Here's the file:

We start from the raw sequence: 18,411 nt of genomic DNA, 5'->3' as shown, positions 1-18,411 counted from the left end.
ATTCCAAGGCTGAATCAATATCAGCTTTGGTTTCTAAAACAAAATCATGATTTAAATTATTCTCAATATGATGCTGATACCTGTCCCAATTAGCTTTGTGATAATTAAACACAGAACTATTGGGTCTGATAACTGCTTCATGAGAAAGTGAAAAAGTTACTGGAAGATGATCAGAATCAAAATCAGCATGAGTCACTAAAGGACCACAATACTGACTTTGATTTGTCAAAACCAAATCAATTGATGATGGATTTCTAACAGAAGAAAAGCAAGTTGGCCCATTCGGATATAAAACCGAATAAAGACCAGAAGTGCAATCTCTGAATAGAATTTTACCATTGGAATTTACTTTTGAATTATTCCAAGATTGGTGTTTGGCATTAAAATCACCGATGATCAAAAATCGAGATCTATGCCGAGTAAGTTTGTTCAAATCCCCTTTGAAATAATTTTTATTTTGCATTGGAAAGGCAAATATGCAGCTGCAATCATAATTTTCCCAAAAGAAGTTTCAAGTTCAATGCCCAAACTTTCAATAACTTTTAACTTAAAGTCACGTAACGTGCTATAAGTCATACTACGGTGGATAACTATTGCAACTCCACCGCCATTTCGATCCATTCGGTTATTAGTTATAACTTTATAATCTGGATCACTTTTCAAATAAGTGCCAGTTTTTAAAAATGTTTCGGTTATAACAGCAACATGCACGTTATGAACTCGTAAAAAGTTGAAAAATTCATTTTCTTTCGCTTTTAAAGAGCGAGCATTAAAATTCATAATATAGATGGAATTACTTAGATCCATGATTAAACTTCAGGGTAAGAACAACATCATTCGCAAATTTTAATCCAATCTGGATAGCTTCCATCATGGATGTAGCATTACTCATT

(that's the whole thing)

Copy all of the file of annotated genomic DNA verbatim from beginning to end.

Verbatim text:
We start from the raw sequence: 18,411 nt of genomic DNA, 5'->3' as shown, positions 1-18,411 counted from the left end.
ATTCCAAGGCTGAATCAATATCAGCTTTGGTTTCTAAAACAAAATCATGATTTAAATTATTCTCAATATGATGCTGATACCTGTCCCAATTAGCTTTGTGATAATTAAACACAGAACTATTGGGTCTGATAACTGCTTCATGAGAAAGTGAAAAAGTTACTGGAAGATGATCAGAATCAAAATCAGCATGAGTCACTAAAGGACCACAATACTGACTTTGATTTGTCAAAACCAAATCAATTGATGATGGATTTCTAACAGAAGAAAAGCAAGTTGGCCCATTCGGATATAAAACCGAATAAAGACCAGAAGTGCAATCTCTGAATAGAATTTTACCATTGGAATTTACTTTTGAATTATTCCAAGATTGGTGTTTGGCATTAAAATCACCGATGATCAAAAATCGAGATCTATGCCGAGTAAGTTTGTTCAAATCCCCTTTGAAATAATTTTTATTTTGCATTGGAAAGGCAAATATGCAGCTGCAATCATAATTTTCCCAAAAGAAGTTTCAAGTTCAATGCCCAAACTTTCAATAACTTTTAACTTAAAGTCACGTAACGTGCTATAAGTCATACTACGGTGGATAACTATTGCAACTCCACCGCCATTTCGATCCATTCGGTTATTAGTTATAACTTTATAATCTGGATCACTTTTCAAATAAGTGCCAGTTTTTAAAAATGTTTCGGTTATAACAGCAACATGCACGTTATGAACTCGTAAAAAGTTGAAAAATTCATTTTCTTTCGCTTTTAAAGAGCGAGCATTAAAATTCATAATATAGATGGAATTACTTAGATCCATGATTAAACTTCAGGGTAAGAACAACATCATTCGCAAATTTTAATCCAATCTGGATAGCTTCCATCATGGATGTAGCATTACTCATT